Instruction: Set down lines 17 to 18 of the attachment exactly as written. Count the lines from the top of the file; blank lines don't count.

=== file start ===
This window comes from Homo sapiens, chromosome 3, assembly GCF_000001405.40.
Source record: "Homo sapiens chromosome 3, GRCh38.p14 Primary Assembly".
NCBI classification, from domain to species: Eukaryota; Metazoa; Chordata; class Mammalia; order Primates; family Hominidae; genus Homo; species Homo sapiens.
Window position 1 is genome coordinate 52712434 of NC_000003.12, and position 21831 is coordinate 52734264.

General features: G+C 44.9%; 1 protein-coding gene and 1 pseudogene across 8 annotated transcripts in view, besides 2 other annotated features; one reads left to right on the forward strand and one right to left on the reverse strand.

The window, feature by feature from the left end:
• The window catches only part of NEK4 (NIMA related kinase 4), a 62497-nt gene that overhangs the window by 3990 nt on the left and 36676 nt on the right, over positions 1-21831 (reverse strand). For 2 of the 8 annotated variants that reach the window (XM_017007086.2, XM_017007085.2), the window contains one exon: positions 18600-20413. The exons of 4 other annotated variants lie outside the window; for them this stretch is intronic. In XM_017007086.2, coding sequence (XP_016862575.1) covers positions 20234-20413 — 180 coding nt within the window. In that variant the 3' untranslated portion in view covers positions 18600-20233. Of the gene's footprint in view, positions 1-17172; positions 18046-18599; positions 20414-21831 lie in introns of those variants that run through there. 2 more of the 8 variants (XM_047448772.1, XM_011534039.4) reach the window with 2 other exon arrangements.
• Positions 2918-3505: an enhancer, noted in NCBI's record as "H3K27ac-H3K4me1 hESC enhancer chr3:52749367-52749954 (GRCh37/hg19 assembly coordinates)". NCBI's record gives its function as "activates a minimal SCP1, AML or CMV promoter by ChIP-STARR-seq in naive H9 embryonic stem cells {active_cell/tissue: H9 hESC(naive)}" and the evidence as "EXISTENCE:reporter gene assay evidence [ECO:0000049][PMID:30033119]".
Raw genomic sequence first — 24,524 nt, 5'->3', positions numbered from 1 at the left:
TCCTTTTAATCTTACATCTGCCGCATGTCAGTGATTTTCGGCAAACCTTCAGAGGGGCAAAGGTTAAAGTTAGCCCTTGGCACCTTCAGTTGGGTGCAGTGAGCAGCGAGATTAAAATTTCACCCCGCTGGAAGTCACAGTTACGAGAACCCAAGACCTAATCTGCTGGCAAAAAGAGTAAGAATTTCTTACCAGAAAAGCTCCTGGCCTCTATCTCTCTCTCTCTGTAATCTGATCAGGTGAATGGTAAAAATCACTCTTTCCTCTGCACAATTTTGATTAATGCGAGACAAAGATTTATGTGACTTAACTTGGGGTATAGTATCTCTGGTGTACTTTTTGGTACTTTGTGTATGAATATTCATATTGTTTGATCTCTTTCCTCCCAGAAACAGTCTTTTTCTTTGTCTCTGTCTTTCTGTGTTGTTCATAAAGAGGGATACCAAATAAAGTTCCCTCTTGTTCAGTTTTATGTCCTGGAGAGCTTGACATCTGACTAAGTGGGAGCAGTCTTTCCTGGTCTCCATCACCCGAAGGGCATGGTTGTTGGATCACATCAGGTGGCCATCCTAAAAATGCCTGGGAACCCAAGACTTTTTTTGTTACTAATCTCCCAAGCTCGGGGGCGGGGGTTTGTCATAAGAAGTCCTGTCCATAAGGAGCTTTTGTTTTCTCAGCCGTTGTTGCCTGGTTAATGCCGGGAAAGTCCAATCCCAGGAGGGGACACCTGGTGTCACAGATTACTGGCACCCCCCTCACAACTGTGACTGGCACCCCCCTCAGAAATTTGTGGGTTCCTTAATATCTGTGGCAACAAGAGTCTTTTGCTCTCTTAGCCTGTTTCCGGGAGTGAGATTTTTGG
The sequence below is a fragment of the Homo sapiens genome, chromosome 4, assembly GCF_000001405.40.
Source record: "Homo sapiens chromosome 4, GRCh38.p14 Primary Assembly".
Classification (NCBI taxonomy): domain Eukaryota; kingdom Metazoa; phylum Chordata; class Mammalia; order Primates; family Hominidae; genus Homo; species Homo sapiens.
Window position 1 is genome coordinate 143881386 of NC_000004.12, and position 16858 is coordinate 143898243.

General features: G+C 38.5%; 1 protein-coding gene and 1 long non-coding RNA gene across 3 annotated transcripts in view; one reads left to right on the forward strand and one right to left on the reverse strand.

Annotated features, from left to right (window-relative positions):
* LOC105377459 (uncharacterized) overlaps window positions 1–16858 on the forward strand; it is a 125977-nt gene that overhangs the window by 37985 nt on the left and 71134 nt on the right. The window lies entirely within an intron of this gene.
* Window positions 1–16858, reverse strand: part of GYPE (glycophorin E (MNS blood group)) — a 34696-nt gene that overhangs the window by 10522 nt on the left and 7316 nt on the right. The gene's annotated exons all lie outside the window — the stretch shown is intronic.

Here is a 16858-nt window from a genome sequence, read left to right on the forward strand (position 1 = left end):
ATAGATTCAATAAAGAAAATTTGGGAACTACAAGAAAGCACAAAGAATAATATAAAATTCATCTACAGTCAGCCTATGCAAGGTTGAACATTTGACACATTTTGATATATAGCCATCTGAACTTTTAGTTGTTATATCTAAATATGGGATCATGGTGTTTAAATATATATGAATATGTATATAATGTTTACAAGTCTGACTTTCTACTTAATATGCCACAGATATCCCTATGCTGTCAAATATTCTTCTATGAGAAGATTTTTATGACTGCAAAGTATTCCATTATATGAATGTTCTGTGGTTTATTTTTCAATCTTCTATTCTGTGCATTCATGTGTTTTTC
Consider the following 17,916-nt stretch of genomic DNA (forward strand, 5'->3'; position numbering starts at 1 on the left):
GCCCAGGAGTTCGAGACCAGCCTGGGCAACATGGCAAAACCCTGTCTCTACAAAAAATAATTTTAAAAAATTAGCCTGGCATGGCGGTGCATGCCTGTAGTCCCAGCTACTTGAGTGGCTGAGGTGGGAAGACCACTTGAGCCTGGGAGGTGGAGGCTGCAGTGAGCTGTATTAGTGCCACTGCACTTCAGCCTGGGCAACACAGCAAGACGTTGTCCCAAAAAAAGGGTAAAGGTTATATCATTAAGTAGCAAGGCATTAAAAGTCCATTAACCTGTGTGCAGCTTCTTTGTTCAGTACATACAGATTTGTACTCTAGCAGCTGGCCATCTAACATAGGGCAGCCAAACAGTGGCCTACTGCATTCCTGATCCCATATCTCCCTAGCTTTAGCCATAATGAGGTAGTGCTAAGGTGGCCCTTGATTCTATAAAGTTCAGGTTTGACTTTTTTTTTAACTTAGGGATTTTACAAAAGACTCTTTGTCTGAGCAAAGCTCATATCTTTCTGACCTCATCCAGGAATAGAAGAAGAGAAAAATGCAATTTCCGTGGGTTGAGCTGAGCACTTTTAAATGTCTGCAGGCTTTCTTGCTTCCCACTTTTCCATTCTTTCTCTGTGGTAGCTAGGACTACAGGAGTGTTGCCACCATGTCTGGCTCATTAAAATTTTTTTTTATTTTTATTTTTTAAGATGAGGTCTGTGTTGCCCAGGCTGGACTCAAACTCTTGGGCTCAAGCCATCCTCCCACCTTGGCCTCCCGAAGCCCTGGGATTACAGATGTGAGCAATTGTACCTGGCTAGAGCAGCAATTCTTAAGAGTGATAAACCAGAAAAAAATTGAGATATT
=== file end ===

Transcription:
* LOC105377459 (uncharacterized) overlaps window positions 1–16858 on the forward strand; it is a 125977-nt gene that overhangs the window by 37985 nt on the left and 71134 nt on the right. The window lies entirely within an intron of this gene.
* Window positions 1–16858, reverse strand: part of GYPE (glycophorin E (MNS blood group)) — a 34696-nt gene that overhangs the window by 10522 nt on the left and 7316 nt on the right. The gene's annotated exons all lie outside the window — the stretch shown is intronic.